- Public services have been announced for those wishing to honor the life and legacy of former New Mexico Gov. Bill Richardson.
Richardson, 75, died Sept. 1 in his summer home in Massachusetts. He was 75.
Richardson is survived by his wife and high school sweetheart, Barbara Flavin.
He will lie in state at the New Mexico Capitol Rotunda from 11 a.m. to 4 p.m. on Wednesday, Sept. 13.
Mass of Christian burial will take place from 11 a.m. to 12:30 p.m. Thursday, Sept. 14, at the Cathedral Basilica of St. Francis of Assisi, 131 Cathedral Pace in Santa Fe, and celebrated by Archbishop John Wester.
Both are open to the public.
Richardson was elected as the 30th governor of New Mexico in 2002 and served two terms in the office. Moving to Santa Fe in 1978 to be the director of the state’s Democratic Party, he spent 14 years representing New Mexico in the House of Representatives.
While he was governor, Richardson abolished the death penalty, legalized medical marijuana and raised the minimum wage for teachers. He played a key role in getting the Rail Runner Express on track, from Belen to Santa Fe, and the construction of the Spaceport.
Gov. Michelle Lujan Grisham, who will host a public reception for Richardson next week at the Capitol Rotunda, referred to Richardson as a “mentor and advisor” as well as a “steadfast friend.”
“I had the pleasure of serving as a legislator with him and when I was mayor,” said Tom Swisstack, former state representative and Rio Rancho’s mayor from 2008-14. “There were a couple of critical things, I think. One, if you look at it statewide, educationally, he was very instrumental in helping move the charter schools forward in New Mexico, so that young people had some choices and people that were less fortunate had the ability to have an environment that was conducive to their learning style.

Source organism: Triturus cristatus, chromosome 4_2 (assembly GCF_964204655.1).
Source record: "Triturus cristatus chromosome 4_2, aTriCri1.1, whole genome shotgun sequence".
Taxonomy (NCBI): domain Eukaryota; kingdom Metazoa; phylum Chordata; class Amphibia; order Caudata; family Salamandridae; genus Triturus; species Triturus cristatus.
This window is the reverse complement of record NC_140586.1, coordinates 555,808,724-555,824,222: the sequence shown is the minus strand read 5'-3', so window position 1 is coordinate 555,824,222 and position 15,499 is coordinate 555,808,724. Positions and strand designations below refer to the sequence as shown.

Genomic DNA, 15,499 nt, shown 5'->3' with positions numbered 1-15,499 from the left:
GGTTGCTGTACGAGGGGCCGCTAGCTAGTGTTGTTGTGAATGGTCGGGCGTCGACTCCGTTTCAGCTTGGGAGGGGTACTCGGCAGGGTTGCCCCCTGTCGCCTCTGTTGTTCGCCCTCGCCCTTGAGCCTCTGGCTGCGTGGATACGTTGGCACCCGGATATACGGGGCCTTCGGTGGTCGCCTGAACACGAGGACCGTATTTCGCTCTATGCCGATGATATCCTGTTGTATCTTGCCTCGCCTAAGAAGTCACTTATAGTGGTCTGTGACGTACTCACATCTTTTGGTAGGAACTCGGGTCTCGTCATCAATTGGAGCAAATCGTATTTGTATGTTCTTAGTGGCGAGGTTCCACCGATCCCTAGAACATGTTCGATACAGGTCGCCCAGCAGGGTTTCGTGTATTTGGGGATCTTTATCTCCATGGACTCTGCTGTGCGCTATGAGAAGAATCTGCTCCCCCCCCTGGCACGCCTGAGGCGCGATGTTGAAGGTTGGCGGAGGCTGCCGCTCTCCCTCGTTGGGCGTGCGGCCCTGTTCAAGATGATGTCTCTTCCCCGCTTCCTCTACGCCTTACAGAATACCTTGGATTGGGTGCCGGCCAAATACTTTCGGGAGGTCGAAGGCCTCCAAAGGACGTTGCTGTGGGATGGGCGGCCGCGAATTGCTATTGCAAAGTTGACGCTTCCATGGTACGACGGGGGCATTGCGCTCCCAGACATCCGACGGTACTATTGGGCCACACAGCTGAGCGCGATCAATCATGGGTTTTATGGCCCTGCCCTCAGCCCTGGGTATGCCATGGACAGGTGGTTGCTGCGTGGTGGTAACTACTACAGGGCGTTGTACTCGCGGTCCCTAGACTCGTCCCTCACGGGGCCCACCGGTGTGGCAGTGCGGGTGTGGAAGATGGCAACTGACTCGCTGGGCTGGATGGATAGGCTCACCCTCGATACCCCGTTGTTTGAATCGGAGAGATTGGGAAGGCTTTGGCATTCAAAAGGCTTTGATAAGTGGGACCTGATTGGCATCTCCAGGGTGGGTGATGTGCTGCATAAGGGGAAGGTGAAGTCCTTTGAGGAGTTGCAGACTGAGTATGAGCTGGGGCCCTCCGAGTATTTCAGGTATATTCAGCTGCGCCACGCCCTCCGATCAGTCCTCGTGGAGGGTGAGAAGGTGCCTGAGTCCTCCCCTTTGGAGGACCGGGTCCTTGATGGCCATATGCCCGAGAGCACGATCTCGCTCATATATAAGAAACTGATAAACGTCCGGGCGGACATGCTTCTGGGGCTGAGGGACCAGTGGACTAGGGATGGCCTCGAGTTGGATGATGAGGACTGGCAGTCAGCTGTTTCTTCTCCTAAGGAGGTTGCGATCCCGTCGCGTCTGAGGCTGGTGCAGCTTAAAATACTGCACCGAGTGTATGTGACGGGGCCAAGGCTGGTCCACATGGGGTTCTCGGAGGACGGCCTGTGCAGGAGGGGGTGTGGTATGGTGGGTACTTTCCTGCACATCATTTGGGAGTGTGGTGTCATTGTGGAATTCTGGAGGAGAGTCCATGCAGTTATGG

“Second, he was instrumental in providing approximately $8-40 million toward Cleveland High School,” he added. “He was instrumental in getting funding for a couple fire stations in Rio Rancho. … He was very supportive of Rio Rancho and our needs. In addition to that, he was a leader that was straight forward about what he wanted to do and accomplish. He was also the consummate politician, and, quite honestly, he was positive on New Mexico, what he could accomplish and what New Mexico could be for people.”
Of course, no one was happier to get land for another comprehensive high school than Rio Rancho Public Schools Superintendent Sue Cleveland.
“Former Governor Bill Richardson supported RRPS and visited our schools frequently,” she recalled. “His focus was always on students. He related well to them, and they enjoyed his sense of humor. Despite a busy schedule and the frustration of his staff, he took time to listen and speak with students.